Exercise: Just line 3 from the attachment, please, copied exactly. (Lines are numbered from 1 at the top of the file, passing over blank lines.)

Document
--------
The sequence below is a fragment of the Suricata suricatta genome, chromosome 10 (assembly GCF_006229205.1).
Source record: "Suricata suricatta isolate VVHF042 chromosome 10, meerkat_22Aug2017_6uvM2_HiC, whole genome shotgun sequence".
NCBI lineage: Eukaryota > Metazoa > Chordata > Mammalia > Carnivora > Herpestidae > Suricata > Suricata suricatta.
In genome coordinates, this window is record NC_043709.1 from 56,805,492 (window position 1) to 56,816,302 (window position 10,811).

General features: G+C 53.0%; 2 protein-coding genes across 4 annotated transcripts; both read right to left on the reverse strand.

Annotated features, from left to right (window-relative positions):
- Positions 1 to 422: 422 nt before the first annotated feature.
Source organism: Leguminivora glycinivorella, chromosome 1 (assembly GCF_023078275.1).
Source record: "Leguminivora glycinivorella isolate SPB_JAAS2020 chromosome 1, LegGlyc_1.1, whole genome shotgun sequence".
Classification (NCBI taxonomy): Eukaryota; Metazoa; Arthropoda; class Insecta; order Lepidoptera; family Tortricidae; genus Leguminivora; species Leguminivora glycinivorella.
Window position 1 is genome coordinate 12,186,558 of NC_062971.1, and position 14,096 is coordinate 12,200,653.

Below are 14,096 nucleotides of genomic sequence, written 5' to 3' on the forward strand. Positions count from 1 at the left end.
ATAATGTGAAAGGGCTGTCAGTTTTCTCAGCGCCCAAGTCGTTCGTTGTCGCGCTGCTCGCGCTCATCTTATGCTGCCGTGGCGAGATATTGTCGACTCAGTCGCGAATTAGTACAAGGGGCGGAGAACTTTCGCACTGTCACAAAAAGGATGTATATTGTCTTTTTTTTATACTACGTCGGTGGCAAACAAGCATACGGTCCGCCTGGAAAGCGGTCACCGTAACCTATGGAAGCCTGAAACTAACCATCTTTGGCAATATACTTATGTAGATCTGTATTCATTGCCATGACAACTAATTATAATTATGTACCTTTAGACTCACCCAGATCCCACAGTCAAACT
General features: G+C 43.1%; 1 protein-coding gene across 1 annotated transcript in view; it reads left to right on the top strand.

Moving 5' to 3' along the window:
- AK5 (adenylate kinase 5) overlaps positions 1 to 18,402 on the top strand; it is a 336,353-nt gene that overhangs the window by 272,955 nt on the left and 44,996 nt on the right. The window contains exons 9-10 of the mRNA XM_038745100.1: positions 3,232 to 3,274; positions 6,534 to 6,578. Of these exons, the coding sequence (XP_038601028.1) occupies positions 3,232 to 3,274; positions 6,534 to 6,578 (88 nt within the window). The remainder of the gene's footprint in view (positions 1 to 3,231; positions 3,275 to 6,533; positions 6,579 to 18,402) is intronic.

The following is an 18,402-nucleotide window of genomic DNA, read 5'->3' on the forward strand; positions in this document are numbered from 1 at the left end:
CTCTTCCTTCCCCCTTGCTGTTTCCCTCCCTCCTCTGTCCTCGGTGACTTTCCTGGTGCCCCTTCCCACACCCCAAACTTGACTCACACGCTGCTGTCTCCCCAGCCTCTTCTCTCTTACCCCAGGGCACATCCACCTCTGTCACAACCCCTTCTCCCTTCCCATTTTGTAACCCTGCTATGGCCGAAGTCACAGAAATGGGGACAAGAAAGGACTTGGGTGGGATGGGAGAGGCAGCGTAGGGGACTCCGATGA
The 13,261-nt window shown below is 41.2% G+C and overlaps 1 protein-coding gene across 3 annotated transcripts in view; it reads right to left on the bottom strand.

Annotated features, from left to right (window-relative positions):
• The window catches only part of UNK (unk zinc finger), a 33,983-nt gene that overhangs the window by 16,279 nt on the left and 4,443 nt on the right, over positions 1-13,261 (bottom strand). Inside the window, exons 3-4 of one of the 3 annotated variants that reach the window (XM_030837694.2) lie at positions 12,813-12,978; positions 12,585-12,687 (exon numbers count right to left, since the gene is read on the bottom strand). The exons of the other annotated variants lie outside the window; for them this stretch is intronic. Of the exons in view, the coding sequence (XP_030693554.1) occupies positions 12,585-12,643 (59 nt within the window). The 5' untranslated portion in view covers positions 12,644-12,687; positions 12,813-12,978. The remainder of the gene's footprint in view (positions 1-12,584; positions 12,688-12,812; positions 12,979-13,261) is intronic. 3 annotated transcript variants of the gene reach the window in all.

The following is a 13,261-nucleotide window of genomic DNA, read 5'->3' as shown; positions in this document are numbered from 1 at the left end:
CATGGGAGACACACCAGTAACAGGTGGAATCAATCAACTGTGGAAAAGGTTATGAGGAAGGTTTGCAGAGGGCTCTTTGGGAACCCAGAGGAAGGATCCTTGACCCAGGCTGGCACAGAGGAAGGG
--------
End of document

NCBI lineage: Eukaryota > Metazoa > Chordata > Mammalia > Carnivora > Herpestidae > Suricata > Suricata suricatta.